Here are some graphs of our nearby employment history, from Express Employment Professionals, a 30-year-old provider of professionals for temporary employment.
This first graph shows the labor force participation rate since its peak in 2007.
This second graph shows the unemployment rate over the same time period.
There are two items of interest in these two graphs. The first is that although participation rate was starting to drift down from its early 2007 peak, it didn’t get going in earnest until late summer 2008—with the unemployment rate peaking just a few months later.
The other takeaway is that the unemployment rate began drifting back down from that peak, and fairly steadily so, in concert with the labor participation rate drop-off. While the unemployment rate has fallen by roughly 2.5 per centage points, the labor force participation rate (the denominator of the unemployment fraction) has also fallen by almost 2.5 per centage points.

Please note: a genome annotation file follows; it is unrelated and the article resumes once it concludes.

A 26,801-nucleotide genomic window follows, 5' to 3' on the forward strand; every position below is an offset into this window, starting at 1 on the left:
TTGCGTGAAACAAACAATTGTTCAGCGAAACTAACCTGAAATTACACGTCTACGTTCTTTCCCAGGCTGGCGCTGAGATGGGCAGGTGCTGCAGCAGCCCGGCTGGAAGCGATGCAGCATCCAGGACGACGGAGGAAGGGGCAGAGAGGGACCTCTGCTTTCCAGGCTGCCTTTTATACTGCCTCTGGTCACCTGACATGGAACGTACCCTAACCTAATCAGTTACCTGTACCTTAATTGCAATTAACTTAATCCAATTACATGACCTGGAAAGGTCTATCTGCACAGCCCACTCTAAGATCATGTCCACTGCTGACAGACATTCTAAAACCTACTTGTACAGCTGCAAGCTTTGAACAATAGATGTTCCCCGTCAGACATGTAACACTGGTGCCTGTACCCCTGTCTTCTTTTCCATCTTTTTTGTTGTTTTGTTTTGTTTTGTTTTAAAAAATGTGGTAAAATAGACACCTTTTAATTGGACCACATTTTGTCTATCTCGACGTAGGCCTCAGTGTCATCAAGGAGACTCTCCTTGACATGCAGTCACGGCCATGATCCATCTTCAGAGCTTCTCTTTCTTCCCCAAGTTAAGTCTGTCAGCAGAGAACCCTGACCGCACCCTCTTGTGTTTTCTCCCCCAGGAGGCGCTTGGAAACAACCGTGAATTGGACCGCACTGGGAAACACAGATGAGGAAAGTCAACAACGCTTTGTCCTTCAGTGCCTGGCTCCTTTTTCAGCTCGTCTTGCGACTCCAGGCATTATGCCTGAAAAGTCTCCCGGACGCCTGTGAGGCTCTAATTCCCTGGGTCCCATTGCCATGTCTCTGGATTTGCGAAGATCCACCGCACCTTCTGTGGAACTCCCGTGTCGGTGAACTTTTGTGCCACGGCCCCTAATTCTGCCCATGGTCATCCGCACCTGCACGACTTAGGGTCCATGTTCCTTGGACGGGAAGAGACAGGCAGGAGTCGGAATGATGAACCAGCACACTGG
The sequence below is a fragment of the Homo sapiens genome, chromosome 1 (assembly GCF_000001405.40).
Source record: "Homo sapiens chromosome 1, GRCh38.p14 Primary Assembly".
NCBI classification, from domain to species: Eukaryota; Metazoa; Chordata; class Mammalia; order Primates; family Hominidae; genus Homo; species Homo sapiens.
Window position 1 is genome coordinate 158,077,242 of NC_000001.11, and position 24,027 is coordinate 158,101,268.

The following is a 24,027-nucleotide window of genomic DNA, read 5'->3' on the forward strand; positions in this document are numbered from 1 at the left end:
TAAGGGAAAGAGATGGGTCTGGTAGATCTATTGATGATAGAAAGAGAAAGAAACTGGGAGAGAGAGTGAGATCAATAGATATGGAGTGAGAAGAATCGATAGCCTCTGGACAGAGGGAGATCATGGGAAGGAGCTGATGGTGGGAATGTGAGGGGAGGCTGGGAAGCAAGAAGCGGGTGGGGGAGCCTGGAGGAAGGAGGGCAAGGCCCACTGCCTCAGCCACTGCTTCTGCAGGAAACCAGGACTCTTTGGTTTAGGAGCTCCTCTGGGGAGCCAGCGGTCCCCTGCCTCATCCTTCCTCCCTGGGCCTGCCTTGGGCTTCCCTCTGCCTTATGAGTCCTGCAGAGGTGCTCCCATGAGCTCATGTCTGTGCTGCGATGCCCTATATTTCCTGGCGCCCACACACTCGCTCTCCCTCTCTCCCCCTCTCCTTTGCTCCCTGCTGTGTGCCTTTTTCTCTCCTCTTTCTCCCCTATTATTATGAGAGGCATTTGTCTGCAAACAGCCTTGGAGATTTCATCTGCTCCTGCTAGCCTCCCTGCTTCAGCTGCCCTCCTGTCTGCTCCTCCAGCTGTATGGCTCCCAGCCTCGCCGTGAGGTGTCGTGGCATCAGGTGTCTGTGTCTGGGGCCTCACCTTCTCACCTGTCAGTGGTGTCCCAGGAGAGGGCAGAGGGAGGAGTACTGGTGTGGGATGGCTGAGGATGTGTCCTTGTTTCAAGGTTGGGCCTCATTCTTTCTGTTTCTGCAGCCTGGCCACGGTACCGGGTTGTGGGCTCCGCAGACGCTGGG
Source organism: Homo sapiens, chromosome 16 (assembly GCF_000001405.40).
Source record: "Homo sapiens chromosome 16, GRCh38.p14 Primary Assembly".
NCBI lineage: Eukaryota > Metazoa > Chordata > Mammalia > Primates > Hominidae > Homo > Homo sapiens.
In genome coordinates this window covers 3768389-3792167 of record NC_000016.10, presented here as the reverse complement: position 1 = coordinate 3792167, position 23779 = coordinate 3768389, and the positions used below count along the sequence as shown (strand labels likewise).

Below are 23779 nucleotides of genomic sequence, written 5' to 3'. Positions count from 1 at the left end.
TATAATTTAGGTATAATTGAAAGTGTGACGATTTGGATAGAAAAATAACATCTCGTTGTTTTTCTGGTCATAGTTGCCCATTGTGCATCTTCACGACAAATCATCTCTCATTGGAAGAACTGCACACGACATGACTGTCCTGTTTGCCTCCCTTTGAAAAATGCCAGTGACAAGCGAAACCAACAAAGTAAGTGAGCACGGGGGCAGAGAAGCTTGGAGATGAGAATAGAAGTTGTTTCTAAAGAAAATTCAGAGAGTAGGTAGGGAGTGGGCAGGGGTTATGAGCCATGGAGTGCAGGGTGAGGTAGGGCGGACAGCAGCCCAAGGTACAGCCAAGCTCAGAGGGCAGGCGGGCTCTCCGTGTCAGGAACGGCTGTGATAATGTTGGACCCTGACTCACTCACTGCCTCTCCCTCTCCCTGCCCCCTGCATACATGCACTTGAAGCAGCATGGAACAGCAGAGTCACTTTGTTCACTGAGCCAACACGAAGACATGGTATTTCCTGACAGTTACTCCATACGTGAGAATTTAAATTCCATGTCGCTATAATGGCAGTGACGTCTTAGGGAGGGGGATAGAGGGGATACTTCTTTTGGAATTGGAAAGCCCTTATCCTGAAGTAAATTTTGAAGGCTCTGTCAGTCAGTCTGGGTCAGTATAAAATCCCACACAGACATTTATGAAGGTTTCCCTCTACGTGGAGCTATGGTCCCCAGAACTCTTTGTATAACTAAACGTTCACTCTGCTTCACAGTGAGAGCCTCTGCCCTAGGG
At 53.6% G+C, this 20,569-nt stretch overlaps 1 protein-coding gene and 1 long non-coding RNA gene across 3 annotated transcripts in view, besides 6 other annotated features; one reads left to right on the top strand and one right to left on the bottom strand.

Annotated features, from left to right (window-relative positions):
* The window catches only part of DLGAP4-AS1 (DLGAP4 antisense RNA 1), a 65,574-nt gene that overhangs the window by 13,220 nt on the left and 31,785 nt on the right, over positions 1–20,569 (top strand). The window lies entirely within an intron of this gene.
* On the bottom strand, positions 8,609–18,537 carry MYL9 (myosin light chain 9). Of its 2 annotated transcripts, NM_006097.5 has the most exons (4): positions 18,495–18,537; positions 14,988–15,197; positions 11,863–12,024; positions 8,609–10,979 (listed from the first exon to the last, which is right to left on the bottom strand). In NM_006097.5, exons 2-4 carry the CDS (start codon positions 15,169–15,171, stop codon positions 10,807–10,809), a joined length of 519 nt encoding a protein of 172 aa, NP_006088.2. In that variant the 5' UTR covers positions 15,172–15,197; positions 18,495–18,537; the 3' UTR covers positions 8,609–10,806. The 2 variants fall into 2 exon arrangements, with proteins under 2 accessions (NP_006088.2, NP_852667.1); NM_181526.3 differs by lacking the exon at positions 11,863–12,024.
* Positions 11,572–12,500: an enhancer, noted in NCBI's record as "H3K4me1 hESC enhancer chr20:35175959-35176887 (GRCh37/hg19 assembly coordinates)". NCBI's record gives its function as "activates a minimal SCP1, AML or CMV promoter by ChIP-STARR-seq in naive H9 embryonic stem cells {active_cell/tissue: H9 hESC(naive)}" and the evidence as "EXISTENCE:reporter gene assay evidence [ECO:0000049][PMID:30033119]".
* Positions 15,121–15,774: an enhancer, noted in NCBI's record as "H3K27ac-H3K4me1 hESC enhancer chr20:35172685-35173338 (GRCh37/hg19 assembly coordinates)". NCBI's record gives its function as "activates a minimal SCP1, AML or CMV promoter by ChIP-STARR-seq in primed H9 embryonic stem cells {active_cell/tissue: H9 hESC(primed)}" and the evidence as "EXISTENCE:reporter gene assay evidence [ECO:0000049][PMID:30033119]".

Folks just aren’t able to get back to work. More than 4 million Americans have been out of work for more than 6 months, and that number hasn’t shrunk much over these last 4, and more, years.
What kinds of jobs are being had? Americans working part-time workers for economic reasons (they would work full-time if they could, but full-time work isn’t available) numbered some 8.2 million as recently as last July. That’s “only” some 5.5% of those employed that month, but so far this year, there have been nearly 4.5 part-time jobs created for every full-time job. Last year, that ratio was reversed: 0.2 part-time jobs were created for every full-time job.
We have to think about whether this is a structural change to our work environment and our labor force composition, or whether this is “just” an aspect of the continuing failed economic recovery.